Did you know that in the Soho district there’s a Picasso sculpture? Even though Picasso never set foot in the United States. In the late 1960s, architect I.M. Pei and his company developed the “Silvers Towers” for the university campus of Bleecker Street. I.M. Pei had a brilliant idea to decorate the concrete towers; he decided to add a work of Picasso. This bust is based on the “concrete engraving” method developed by the Norwegian artist Nesjar and is inspired by Sylvette David, the famous girl with a ponytail painted in 1954. I.M. Pei then acquired it and installed it in the park in the center of the towers.

Where? NYU Silver Towers – Bleecker St – New York – NY 10012 – United States

Keith Harring, Crack is Wack

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Keith Harring, Crack is wack, Paintings from an handball court in New York

When it comes to New York, we have to mention Keith Haring. A major figure on the New York underground scene, Keith Haring was very involved in the social and humanitarian sphere. In 1986, the artist decided to paint a handball course without authorization. The painting was inspired by the New York City cocaine crisis that brought delinquency and violence to the city. This work quickly became placed under the protection of the city and was restored in 2007.

Where? Crack is Wack Playground – 2nd Avenue – New York 10035 – United States

Jean Dubuffet, Groupe de quatre arbres

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Jean Dubuffet, Groupe de quatre arbres, 1972. ©crisa50

This sculpture was commissioned by businessman David Rockefeller in 1969 to the French artist Jean Dubuffet. It was inaugurated on October 24, 1972. Designed to decorate the entrance to the Chase Manhattan Bank, this 14-meter high sculpture is made of epoxy resin and painted with polyurethanes. Jean Dubuffet is a leading artist of the so-called “art brut” movement, an art full of tenderness, innocence, but also clumsiness. Part of his “Hourloupe” series, Dubuffet’s sculpture brings a touch of his innocence to the relentless world of New York finance.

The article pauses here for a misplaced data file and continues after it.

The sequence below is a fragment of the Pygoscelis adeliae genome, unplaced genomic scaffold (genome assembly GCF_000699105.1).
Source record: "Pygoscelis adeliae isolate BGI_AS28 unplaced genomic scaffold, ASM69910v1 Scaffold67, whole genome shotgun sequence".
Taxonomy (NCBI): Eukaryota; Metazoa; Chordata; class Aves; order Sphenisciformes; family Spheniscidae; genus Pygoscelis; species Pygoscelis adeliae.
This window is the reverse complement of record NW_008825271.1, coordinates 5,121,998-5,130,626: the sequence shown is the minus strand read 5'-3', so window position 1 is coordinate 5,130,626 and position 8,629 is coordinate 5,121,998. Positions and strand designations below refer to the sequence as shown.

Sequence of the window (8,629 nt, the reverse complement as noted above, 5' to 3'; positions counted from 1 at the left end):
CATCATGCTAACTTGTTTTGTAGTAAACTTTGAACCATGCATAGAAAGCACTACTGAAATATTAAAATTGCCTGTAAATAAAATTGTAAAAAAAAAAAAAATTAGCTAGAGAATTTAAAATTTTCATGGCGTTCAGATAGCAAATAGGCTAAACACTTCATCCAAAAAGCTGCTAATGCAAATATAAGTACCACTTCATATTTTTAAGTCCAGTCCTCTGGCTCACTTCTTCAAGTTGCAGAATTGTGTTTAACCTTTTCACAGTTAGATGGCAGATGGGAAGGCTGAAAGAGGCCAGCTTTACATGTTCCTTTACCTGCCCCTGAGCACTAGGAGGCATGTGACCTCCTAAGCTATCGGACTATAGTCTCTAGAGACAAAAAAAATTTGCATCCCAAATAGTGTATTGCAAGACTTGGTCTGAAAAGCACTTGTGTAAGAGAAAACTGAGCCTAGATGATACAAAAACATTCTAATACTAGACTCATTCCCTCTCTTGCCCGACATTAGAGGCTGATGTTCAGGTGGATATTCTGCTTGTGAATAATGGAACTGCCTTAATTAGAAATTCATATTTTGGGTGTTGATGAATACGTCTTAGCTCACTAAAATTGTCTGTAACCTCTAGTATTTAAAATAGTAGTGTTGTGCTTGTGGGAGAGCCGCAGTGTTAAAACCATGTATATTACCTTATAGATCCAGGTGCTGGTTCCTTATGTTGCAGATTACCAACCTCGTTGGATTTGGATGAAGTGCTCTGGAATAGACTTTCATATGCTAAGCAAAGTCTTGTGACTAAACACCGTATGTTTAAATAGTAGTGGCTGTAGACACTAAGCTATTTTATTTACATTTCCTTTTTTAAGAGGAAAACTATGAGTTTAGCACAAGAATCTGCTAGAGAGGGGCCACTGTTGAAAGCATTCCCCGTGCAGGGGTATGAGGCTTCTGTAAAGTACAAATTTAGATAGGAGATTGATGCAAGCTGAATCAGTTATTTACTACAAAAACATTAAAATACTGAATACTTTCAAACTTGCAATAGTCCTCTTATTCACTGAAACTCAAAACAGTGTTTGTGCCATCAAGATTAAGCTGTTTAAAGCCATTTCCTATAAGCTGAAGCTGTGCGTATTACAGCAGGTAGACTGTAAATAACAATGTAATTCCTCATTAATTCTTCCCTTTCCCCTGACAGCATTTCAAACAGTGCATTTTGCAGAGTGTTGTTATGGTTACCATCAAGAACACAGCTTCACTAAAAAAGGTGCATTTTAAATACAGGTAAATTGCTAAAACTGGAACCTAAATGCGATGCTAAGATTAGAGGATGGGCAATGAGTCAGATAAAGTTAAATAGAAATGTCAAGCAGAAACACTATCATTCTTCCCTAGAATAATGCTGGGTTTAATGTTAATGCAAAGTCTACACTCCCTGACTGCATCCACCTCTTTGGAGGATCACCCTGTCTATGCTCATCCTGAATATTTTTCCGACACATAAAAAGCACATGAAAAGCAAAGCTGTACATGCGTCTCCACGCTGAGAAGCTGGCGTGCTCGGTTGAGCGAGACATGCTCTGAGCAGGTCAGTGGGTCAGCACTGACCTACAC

Where? Chase Manhattan Bank Plaza – New York 10005 – United States

Eduardo Kobra, Ellis/Imigrantes

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Eduardo Kobra, “Ellis / Imigrantes” – West Village, November 2018. © 2019 Louis Takács

Born in 1975 in a poor district of São Paulo, the street artist Eduardo Kobra is an autodidact. He is engaged in many causes such as environmental protection and the end of bullfighting. The artist’s style has evolved from black and white to an explosion of colors and shapes, but always in a very realistic style. More than 500 of his works can be found in major cities of 17 countries. And if you are in New York, you may find one of the 18 paintings that decorate the city’s walls.

Where? Ellis/Imigrantes – 250 W Houston Street, New York 10014 United States

Françoise Schein, Subway Map Floating on a New York Sidewalk

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Françoise Schein (1985) Subway Map Floating on a New York Sidewalk

While passing by Soho, pay attention to your feet! Indeed, you will not miss anything because this gigantic work (over 27 m) by Françoise Schein covers the sidewalk of Greene Street. Created in 1985, it reproduces the map of the Manhattan subway as it was at the time, using steel bars and LED bulbs. For the artist, the New York metro is like “a permanent flow inside a living organism”. She also considers this work as the starting point for her work on human rights, as the metro is “the most democratic place in all cities”.

Where? 110 Greene street – Soho – New York 10012- United States